If the resistance welding application is a high speed high power application requiring a lot of power, considerable cooling will be required. This is normally supplied by water systems in the form of city water, recirculated cooling towers or chillers. When cooling is critical due to unusual power and heat being generated attention must be taken to insure that:
Critical components are tested for adequate flow at the proper temperatures.
Water tubes are properly positioned
Chill block and all cooling channels are free of blockages
Chill blocks may need to have additional cooling channels
An upgrade from city or water tower to a chiller may be needed
Water flow meters should be installed and monitored on individual components
Yes, one could consider liquid nitrogen cooling. It is very cold, -195 deg C (-320 deg F). This extreme temperature is well below the 18-29 deg C (65-85 deg F) the AWS J1.2 recommended cooling temperature for a resistance welder.
Should one use liquid nitrogen cooling for resistance welding? Liquid nitrogen probably is not practical.
Squeeze time is the first function of the weld sequence during which the electrodes close on the part and build up full force before the control initiates the weld sequence. Squeeze time insures that the part is controlled and under the full force of the electrodes before amperage is applied. This contains the current flow to an area to heat, prevents flash and produces a good weld nugget.
In push pull resistance welding two transformers are arranged opposite each other such that the opposing electrodes are opposite polarity and from the opposing transformer, as shown below. This arrangement is advantageous for making many spots in automated systems. All cables can either be above or below.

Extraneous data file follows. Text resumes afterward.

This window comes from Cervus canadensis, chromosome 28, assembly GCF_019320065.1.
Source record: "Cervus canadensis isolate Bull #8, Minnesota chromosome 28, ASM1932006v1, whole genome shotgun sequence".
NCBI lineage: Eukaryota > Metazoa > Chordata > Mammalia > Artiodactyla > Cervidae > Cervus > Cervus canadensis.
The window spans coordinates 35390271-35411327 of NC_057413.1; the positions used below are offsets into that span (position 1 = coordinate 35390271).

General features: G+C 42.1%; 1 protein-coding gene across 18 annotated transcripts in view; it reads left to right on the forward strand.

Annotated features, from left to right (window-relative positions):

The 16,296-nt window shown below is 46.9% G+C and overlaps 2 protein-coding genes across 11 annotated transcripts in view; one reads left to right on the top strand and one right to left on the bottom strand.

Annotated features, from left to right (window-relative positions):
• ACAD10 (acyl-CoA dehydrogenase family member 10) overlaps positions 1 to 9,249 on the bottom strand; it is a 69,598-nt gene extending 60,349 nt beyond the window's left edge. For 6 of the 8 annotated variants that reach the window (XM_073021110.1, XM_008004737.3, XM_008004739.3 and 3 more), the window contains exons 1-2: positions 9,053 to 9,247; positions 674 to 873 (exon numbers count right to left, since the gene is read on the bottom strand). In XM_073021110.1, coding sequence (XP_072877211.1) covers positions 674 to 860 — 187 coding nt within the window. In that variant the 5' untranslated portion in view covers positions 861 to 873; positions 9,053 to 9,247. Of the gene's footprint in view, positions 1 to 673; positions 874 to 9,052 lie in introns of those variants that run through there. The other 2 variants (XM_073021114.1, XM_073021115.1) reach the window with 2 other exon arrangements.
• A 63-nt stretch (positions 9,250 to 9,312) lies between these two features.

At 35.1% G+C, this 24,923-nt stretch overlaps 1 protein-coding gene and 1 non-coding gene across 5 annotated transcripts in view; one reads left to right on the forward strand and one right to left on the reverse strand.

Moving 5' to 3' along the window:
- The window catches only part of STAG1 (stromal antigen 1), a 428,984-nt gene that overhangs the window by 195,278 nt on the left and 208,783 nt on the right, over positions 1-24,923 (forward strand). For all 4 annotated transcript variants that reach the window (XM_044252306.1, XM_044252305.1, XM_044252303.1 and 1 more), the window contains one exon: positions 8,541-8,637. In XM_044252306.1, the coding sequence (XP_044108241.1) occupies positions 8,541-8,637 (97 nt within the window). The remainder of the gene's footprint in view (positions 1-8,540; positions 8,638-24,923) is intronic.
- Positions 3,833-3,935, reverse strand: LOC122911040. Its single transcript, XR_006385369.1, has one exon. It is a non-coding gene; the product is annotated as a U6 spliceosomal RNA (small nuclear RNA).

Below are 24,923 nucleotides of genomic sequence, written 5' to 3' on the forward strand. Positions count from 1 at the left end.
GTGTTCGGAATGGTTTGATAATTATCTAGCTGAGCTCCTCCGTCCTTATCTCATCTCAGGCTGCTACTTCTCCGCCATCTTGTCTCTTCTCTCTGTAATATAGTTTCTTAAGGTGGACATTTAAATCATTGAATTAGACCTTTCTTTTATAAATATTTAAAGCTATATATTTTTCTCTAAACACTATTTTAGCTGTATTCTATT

The question is how many SCR’s are required and how are they sized? In the above one SCR would control both transformers, fired at the same time. Therefor the sizing of the SCR would be based upon the total current draw and sizing of the two transformers making the four welds.
To size a transformer see article: “HOW TO SIZE A TRANSFORMER”
Reference: RWMA Manual- Fourth Edition
All spot welding electrodes will wear. It eventually appears in the form of mushrooming. To counteract this and keep the process going there are two options. One choice is to use a current stepper to match the face growth with small current increases every so many welds. The other choice is to dress the electrode face back to its original size before its growth has caused degradation in the weld quality. Without current increases the weld fails because the electrode surface area is too large for the current being used. The current density has dropped. The figure demonstrates this current density change.
ELECTRODE WEAR VS POWER
All suspended gun systems consist of potentially four components that may require water cooling. They are the control, the transformer, the secondary cables and the electrodes with their copper holders. The traditional suspended gun systems would have all of these components. Newer systems may use transguns, which would eliminate the secondary kickless cables.
Depending upon your system, an input and output water manifold would be assembled similar to the one shown below. The output and input water lines would be routed to the components that require water cooling. The plant water supply would be connected to the supply side of the manifold. This could be city water, plant water tower system or a chiller. The return would connect to a sewer drain, water tower return or chiller return.
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